'Colonel John Munro, who, in his combined capacity as the Resident and the Dewan, brought peace and prosperity to her and started her on the road to progressive governing. Munro, because of his being directly connected to the State, is more widely known among the masses, who even today, in the spirit of involuntary veneration, trace the origins of everything good in the country, to his Golden Age. Munro Sahib is beyond doubt, a household name in Travancore and Cochin, and the perfume of his memory pervades the atmosphere of both these countries.'

RAO SAHIB ULLOOR S. PARAMESWARA AIYER, Kerala Society Papers II, Series 7, 1928.

'But for his strenuous and untiring labours over ten long years and his wholehearted devotion to his self-imposed duty, Travancore and Cochin would, in all probability, have long ago, ceased to be Feudatory States.'

C. ACHYUTA MENON, The Cochin State Manual, 1911.


'The late Mr. K.P. Padmanabha Menon, in his 'History of Cochin', is thoroughly justified in finding fault with that State for not having done anything to keep alive, the memory of her Great British Saviour.'

RAO SAHIB ULLOOR S. PARAMESWARA AIYER, Kerala Society Papers II, Series 7, 1928.

'Such an unselfish nature, sincere and godly – such a prince among men – is not to be had for love or money. Of all the Britishers that influenced the destinies of this State, Munro reflected most the justice, humanity, and providing care that characterized the Lord, whom he cherished in his heart of hearts. As expressed by Rani Lakshmi Bai herself, in a moment of prayerful gratitude, ‘such a man was sent by the Bhagavan (the Great God) himself.'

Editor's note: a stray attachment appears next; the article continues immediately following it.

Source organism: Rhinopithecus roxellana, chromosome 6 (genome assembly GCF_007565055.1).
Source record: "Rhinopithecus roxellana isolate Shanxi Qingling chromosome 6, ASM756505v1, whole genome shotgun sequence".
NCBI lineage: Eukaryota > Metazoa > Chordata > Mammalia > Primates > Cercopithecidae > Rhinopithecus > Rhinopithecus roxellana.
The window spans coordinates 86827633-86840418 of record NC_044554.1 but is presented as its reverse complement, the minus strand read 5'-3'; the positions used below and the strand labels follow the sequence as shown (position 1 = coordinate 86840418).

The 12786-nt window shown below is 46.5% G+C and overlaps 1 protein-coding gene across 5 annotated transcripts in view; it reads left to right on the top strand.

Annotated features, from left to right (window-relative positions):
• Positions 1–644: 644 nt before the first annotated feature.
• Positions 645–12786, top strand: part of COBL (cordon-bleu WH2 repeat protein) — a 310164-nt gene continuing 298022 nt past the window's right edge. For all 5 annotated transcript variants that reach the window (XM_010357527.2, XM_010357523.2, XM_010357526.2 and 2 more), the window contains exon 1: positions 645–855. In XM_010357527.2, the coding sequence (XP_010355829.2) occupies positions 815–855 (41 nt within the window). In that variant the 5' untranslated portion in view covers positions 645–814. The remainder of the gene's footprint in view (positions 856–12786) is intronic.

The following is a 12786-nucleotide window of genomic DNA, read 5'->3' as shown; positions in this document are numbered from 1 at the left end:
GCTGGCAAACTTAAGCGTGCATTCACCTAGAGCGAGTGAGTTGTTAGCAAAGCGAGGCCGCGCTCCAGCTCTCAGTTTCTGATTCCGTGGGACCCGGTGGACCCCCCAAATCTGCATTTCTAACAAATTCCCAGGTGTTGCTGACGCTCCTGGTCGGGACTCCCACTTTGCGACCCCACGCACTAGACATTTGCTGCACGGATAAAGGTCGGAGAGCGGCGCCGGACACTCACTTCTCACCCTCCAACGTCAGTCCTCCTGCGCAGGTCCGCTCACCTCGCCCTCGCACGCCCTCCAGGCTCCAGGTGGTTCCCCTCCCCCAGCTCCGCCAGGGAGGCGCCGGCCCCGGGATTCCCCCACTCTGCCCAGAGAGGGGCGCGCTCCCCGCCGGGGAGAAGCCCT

I. MATHEW OF MALLAPPALLY, Kerala Society Papers II, Series 8, 1925.

'In a wide sense, Munro set in motion, the forces for long term social and political change. To the people of Travancore, he was a symbol of Travancore’s social awakening and an outstanding spokesman of equality and freedom. He had heralded in a new society – liberal, humanist, and equalitarian. An enlightened administrator, he had fathered important reforms and changes in Travancore. Above all, he was a man who, with all his mind and heart, loved Travancore and her people. And they, in turn, were indulgent to him and gave him their love most abundantly and extravagantly.'